So into a new life in the preservation era.

After the IRS farewell to Steam tour at Corby, 3931 went to the Battlefield line at Shackerstone / Market Bosworth. It was here that during its stay new tanks were fitted, the front cab spectacle plates were altered from square to round (compare the two early preservation pictures above). The loco was fitted with Vacuum brakes & steam heating. The buttercup yellow livery was replaced with lined pale blue and the letters MBLR appeared on the Saddle Tanks (Market Bosworth Light Railway). I have not been able to find out if this was where it was named Linda, or in fact who Linda is?
HL3931’s next move was to the Swanage Railway in Dorset in 1984 where it was put back into working order and steamed until 1988 operating their passenger service to Corfe Castle. At Swanage the loco carried a Prussian blue livery, (see above picture) with no tank markings. After falling out of use at Swanage requiring retyring, attention to the boiler & axleboxes, 3931 was sold in 1991 to a Mr. Drinkwater. 1Drinkwater had contracted Gwili railway (Camarthen) to overhaul the loco, incidentally, the road move was sponsored by fosters lager, virgin airways and legal & general. Nothing came of the contract and with unpaid bills, eventually, 3931 was advertised for sale in the railway press by a firm of liquidators acting on behalf of Haulier, Andrew Goodman, who had claimed the loco against costs outstanding to him by the then owner.

Compiled by Steve Boreham.

The Mickey Mousses

Memories by the late Jim Markland

When H G Ivatt succeeded CE Fairburn as CME of the London Midland and Scottish Railway in 1945 the need for a modern lightweight freight loco had been established for some time, Ivatt let those around him know that the new engine would be a thoroughly modern affair and would be a 2-6-0. In addition to these 2-6-0s there would be a tank engine variety of 2-6-2 wheel arrangement. Imagine the difference to men in their 60s, men used to squeezing underneath the boilers of the 0-6-0 “A” classes built in L&Y days, in order to oil the valve gear at a time when the cleaning of engines and their motion work was virtually nil.
Knowing at first hand just what its like, as a cleaner to be employed scraping the muck of those connecting rods and their associated ironwork, it was no picnic for drivers coming to the end of their railway career, often men of somewhat large girth. What a breath of fresh air those 2-6-0s must have brought with them. The outside walschaerts valve gear coupled to five foot diameter driving wheels with all the oiling points readily accessible must have been a welcome sight.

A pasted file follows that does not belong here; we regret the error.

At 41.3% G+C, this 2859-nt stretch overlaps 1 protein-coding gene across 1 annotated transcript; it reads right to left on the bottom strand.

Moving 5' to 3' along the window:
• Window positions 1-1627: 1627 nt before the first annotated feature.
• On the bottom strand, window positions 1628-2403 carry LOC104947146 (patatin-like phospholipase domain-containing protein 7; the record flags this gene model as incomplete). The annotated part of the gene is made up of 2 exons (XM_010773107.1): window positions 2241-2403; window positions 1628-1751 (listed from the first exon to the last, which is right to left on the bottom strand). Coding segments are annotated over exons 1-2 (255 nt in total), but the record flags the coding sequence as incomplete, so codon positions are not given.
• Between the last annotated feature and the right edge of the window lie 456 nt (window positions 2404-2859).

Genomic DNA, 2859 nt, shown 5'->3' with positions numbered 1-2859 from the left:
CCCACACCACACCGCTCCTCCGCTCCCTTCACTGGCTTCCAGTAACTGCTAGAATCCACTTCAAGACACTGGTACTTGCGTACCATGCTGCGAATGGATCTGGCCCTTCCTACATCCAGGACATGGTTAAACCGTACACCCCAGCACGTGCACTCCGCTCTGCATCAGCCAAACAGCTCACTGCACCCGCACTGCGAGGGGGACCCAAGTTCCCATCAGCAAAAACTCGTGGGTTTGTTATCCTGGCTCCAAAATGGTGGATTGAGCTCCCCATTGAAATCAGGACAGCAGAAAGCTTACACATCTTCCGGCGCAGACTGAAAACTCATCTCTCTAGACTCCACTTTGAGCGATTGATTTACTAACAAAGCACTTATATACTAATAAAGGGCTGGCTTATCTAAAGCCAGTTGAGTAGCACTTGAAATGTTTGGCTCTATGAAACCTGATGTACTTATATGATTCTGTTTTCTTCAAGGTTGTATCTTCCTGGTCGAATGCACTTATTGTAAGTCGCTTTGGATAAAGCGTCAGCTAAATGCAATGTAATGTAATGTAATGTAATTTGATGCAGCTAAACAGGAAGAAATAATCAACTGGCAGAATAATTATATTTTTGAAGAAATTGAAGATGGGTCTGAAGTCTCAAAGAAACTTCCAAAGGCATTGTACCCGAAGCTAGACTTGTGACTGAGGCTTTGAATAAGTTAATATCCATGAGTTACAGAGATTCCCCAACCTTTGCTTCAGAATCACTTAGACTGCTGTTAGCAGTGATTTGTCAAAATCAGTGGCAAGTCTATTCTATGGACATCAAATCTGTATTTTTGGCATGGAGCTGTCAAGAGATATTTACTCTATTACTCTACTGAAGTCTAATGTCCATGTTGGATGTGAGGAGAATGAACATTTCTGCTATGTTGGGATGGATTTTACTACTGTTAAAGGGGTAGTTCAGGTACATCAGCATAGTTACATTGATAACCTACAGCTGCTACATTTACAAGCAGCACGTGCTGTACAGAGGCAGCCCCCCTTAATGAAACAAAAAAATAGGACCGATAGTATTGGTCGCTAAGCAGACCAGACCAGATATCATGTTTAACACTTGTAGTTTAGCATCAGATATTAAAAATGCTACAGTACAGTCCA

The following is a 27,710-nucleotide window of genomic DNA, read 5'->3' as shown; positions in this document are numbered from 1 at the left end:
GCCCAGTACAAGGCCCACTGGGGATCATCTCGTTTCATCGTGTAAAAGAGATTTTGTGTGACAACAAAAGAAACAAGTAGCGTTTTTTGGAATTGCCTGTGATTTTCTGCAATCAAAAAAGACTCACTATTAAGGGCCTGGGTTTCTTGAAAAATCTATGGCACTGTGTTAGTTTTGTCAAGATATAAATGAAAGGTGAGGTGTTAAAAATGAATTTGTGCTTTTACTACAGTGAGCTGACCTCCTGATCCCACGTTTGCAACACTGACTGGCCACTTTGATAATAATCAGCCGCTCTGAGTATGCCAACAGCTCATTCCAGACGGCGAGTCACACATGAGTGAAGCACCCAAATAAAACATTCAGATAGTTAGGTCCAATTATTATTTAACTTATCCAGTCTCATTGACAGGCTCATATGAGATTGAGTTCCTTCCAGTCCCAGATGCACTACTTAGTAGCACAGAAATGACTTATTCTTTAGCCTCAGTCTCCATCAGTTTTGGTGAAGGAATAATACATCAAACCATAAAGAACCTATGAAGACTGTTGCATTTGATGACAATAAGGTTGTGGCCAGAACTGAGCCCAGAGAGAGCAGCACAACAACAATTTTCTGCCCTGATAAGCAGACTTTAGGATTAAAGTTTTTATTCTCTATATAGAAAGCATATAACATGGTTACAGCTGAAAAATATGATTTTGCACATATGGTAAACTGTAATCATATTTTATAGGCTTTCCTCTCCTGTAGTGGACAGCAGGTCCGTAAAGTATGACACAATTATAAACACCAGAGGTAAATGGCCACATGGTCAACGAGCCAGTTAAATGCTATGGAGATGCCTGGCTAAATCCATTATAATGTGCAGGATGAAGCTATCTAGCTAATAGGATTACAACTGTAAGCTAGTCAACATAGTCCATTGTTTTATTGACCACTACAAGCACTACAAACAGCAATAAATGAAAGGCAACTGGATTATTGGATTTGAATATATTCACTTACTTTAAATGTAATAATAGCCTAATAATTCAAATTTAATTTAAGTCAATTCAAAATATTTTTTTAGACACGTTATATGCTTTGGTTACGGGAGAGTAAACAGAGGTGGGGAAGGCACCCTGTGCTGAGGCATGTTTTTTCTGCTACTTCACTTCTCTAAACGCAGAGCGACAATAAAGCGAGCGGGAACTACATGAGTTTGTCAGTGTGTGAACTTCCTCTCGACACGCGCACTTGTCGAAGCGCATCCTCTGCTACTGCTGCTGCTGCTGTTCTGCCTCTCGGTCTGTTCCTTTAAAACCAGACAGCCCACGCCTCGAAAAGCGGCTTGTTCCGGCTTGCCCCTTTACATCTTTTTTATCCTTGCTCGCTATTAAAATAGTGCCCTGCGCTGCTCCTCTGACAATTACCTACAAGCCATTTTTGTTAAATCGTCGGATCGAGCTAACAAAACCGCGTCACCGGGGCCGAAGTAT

A roomy cab provided with wooden tip up seats as good as any other LMS brand and as far as driving them goes a sector plate that you could actually read, unlike the Midland 4F 0-6-0s where they put the drivers seat on top of it. All controls placed nicely to hand.
For the fireman, these gutsy little locos were a dream, good visibility whilst running either forward or tender first, and a rocking grate making engine disposal duties less painful, self cleaning smoke box and best of all, monitor coned injectors which never knocked off. These were extremely tolerant little performers.
As a fireman, I noted that they could be fired so sparingly that the fire was bouncing on the grate, or if you were of that persuasion you could fire them with a much thicker one. Either way they would steam.
When I did my practical driving test on the railway in 1965 I was marked on the daily alteration list, ” J Markland see Inspector Dunne at Rochdale at 8.30am”.
We were to work the 8.40am train to Liverpool as far as Wigan. Imagine my delight when in the bay platform where our train awaited us was 46405 which had been a short while at Bolton having been at Bury shed before that. With inspector Dunne riding on the footplate and in charge of matters whilst I had my practical session, the driver took his seat in the train. With a light load of only three vehicles it was a play job even though at this time the 2-6-0 was not in the best of mechanical condition.
Driving her at fast speed was not required, but being a firm believer in expansive working where possible, 46405 was capable of answering the call.
By a strange twist of fate it was with an Ivatt, 46419 of Newton Heath depot (26A) that I operated a very light load from Horwich Loco works to Blackpool. The only vehicle on the “Mousses” tail was a directors saloon very much like the one to which 46441 is coupled at Ribble steam.
We were conveying some people from “higher authority” from Horwich to Blackpool Central where they were attending a conference the next day. That was the only time in my short railway career that I received a tip. If asked to, they could and did haul seven coaches up Westhoughton bank (1:97) and on favourable gradients, would happily keep up 65 – 70 miles an hour when asked to.
Three cheers for H.G. Ivatt and the Mickey Mousses!

Where It All Began – Steamport Southport

The small band of people who got together in 1971 to establish a transport museum in the former Lancashire and Yorkshire Railway locomotive shed at Derby Road, Southport must surely be looking back with some satisfaction at the fruits of their early labours. For just over 44 years have passed since that historic occasion when members of the Southport Locomotive and Transport Museum Society obtained permission to begin tidying the semi derelict site. This followed an appeal for support launched through the local press by the small group of local railway and bus enthusiasts and which led to the formation of the Society.